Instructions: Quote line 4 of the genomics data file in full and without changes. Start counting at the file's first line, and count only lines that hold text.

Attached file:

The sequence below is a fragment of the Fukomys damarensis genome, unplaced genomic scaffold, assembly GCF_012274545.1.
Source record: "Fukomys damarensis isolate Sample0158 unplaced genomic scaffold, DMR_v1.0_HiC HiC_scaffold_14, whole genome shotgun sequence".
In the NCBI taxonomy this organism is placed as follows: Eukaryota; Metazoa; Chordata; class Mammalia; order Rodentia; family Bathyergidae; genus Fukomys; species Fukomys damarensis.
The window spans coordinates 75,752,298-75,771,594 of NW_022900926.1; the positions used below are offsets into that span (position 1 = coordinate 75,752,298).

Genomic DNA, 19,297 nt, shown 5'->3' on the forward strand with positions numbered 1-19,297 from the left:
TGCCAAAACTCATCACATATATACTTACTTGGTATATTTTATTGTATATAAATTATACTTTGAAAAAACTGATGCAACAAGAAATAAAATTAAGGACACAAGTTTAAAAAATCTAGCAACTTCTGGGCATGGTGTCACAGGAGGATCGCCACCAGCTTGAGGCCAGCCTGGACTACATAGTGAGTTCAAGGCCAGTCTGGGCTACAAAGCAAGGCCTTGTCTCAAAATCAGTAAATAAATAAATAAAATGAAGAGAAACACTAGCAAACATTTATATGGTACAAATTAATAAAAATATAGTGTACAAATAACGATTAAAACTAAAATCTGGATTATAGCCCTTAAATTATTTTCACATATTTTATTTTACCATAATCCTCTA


The window spans coordinates 75,752,298-75,771,594 of NW_022900926.1; the positions used below are offsets into that span (position 1 = coordinate 75,752,298).